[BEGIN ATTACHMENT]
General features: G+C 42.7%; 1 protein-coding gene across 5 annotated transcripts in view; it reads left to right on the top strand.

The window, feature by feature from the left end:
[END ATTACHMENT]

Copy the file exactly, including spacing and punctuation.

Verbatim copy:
General features: G+C 42.7%; 1 protein-coding gene across 5 annotated transcripts in view; it reads left to right on the top strand.

The window, feature by feature from the left end: